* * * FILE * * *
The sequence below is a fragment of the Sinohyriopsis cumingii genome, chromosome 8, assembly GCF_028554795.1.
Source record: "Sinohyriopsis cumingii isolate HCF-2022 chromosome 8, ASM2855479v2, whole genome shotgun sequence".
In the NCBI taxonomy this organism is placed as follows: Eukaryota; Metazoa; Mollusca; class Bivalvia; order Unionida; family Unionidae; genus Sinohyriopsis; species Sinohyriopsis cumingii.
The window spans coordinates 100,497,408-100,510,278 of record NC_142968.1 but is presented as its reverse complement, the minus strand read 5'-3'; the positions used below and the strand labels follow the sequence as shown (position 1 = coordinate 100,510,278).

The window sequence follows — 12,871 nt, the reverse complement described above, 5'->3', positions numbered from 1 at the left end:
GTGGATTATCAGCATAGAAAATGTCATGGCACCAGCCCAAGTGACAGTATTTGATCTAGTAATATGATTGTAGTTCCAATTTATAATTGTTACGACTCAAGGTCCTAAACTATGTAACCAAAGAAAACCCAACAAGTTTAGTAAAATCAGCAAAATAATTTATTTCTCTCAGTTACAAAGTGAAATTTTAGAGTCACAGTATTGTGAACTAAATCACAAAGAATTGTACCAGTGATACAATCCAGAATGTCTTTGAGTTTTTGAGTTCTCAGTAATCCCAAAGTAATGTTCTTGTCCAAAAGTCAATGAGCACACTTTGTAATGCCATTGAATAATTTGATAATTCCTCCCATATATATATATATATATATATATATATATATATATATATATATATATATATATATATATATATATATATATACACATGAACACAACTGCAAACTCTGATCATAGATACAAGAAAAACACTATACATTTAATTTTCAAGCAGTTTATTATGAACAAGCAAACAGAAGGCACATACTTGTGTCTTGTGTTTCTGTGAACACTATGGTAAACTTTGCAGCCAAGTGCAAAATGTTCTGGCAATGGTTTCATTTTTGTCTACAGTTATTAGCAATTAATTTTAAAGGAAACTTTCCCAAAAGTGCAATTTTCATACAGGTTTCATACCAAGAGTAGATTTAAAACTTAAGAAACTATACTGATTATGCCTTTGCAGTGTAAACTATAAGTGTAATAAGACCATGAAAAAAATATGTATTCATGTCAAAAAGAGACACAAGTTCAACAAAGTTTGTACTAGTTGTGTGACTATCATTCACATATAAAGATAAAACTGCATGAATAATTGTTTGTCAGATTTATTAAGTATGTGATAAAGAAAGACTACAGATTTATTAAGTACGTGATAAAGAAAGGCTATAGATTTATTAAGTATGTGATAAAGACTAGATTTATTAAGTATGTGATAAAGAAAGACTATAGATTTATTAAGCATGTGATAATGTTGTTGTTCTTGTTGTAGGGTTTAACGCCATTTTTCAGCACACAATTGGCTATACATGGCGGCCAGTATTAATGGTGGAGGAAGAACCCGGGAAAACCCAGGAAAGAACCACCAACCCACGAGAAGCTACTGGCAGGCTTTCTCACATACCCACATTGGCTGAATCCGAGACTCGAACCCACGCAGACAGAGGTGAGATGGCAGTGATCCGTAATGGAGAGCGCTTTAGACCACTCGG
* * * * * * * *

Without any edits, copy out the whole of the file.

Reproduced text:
The sequence below is a fragment of the Sinohyriopsis cumingii genome, chromosome 8, assembly GCF_028554795.1.
Source record: "Sinohyriopsis cumingii isolate HCF-2022 chromosome 8, ASM2855479v2, whole genome shotgun sequence".
In the NCBI taxonomy this organism is placed as follows: Eukaryota; Metazoa; Mollusca; class Bivalvia; order Unionida; family Unionidae; genus Sinohyriopsis; species Sinohyriopsis cumingii.
The window spans coordinates 100,497,408-100,510,278 of record NC_142968.1 but is presented as its reverse complement, the minus strand read 5'-3'; the positions used below and the strand labels follow the sequence as shown (position 1 = coordinate 100,510,278).

The window sequence follows — 12,871 nt, the reverse complement described above, 5'->3', positions numbered from 1 at the left end:
GTGGATTATCAGCATAGAAAATGTCATGGCACCAGCCCAAGTGACAGTATTTGATCTAGTAATATGATTGTAGTTCCAATTTATAATTGTTACGACTCAAGGTCCTAAACTATGTAACCAAAGAAAACCCAACAAGTTTAGTAAAATCAGCAAAATAATTTATTTCTCTCAGTTACAAAGTGAAATTTTAGAGTCACAGTATTGTGAACTAAATCACAAAGAATTGTACCAGTGATACAATCCAGAATGTCTTTGAGTTTTTGAGTTCTCAGTAATCCCAAAGTAATGTTCTTGTCCAAAAGTCAATGAGCACACTTTGTAATGCCATTGAATAATTTGATAATTCCTCCCATATATATATATATATATATATATATATATATATATATATATATATATATATATATATATATATATATATATACACATGAACACAACTGCAAACTCTGATCATAGATACAAGAAAAACACTATACATTTAATTTTCAAGCAGTTTATTATGAACAAGCAAACAGAAGGCACATACTTGTGTCTTGTGTTTCTGTGAACACTATGGTAAACTTTGCAGCCAAGTGCAAAATGTTCTGGCAATGGTTTCATTTTTGTCTACAGTTATTAGCAATTAATTTTAAAGGAAACTTTCCCAAAAGTGCAATTTTCATACAGGTTTCATACCAAGAGTAGATTTAAAACTTAAGAAACTATACTGATTATGCCTTTGCAGTGTAAACTATAAGTGTAATAAGACCATGAAAAAAATATGTATTCATGTCAAAAAGAGACACAAGTTCAACAAAGTTTGTACTAGTTGTGTGACTATCATTCACATATAAAGATAAAACTGCATGAATAATTGTTTGTCAGATTTATTAAGTATGTGATAAAGAAAGACTACAGATTTATTAAGTACGTGATAAAGAAAGGCTATAGATTTATTAAGTATGTGATAAAGACTAGATTTATTAAGTATGTGATAAAGAAAGACTATAGATTTATTAAGCATGTGATAATGTTGTTGTTCTTGTTGTAGGGTTTAACGCCATTTTTCAGCACACAATTGGCTATACATGGCGGCCAGTATTAATGGTGGAGGAAGAACCCGGGAAAACCCAGGAAAGAACCACCAACCCACGAGAAGCTACTGGCAGGCTTTCTCACATACCCACATTGGCTGAATCCGAGACTCGAACCCACGCAGACAGAGGTGAGATGGCAGTGATCCGTAATGGAGAGCGCTTTAGACCACTCGG